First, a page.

The American Council on Education, the umbrella lobbying organization for colleges and universities, on Wednesday said that allowing college athletes to unionize would produce a litany of bad consequences.

In a letter to Representative John Kline, the Republican who chairs the House education committee, Molly Corbett Broad, the group’s president, took issue with a decision last month by a regional director of the National Labor Relations Board to classify Northwestern University football players as employees.

Broad said that such an issue should be addressed by Congress rather than be decided by an administrative agency. Her letter came as Kline, who has been critical of the NLRB decision, is set to hold a hearing today billed as an inquiry into allowing “big labor on college campuses.”

Broad also made the case against allowing athletes to unionize by citing “a range of negative and troubling consequences” that would flow from such a decision. Athletic scholarships would become taxable income under the Internal Revenue Code, and would therefore potentially cost athletes money, she said. In addition, if college athletes were able to collectively bargain with their colleges, such negotiations would “undermine the collegial, academic culture” on campuses. And, if college athletic unions were successful in increasing the compensation of their members, the reallocation of resources “would jeopardize institutions’ ability to offer other sports and the educational opportunities they provide to male and female athletes who may not receive athletic scholarships,” the letter said.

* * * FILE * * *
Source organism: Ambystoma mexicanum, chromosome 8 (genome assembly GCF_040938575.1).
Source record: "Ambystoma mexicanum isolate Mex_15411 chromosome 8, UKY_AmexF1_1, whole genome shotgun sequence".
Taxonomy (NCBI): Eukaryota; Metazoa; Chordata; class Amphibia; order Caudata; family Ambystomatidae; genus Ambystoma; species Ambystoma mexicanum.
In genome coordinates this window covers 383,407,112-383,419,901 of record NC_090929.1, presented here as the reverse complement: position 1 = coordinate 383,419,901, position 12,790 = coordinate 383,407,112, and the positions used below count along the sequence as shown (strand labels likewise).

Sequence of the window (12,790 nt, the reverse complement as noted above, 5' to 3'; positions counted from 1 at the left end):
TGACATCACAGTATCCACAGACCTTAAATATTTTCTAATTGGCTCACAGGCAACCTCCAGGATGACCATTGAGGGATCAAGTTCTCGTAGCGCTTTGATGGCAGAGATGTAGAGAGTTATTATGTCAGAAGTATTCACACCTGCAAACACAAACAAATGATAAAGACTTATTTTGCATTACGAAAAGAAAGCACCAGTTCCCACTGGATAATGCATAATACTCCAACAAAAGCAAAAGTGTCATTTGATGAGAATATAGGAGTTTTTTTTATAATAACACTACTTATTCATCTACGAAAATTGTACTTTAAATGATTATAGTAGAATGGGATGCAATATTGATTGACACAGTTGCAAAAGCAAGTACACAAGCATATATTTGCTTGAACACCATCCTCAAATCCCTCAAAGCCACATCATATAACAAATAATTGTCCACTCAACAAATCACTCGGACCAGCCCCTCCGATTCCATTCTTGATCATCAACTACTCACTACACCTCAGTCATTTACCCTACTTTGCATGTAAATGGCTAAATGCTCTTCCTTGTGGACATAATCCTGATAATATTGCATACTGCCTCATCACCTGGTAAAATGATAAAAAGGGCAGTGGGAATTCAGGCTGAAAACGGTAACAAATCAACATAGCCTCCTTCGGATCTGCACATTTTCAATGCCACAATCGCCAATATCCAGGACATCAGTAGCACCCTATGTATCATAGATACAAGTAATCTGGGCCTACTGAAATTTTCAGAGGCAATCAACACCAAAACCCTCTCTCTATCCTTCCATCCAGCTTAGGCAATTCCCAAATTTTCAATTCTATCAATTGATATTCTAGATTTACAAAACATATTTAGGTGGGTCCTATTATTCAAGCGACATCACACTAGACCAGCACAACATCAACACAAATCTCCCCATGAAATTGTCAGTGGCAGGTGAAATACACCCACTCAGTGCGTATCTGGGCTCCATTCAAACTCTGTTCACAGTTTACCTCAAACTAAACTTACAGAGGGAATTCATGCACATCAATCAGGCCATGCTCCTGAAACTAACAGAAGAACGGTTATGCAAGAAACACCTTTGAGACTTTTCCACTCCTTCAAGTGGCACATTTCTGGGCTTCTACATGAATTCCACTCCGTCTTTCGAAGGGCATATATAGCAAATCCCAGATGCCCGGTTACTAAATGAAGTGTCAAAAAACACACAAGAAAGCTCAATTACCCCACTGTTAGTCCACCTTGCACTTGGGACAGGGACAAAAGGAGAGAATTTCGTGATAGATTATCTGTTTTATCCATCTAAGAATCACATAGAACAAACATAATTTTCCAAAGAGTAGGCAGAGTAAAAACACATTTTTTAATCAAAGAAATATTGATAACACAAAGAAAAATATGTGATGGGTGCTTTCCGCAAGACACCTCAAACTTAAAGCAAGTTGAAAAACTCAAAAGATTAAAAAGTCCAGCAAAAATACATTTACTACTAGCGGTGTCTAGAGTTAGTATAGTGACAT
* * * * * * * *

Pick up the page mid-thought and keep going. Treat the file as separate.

Proponents of letting college athletes unionize have also been taking their case to Capitol Hill in recent months. The College Athletes Players Association, which represents the Northwestern players, has been holding meetings with lawmakers, seeking to garner support and fend off any legislative attempt to stop their organizing efforts.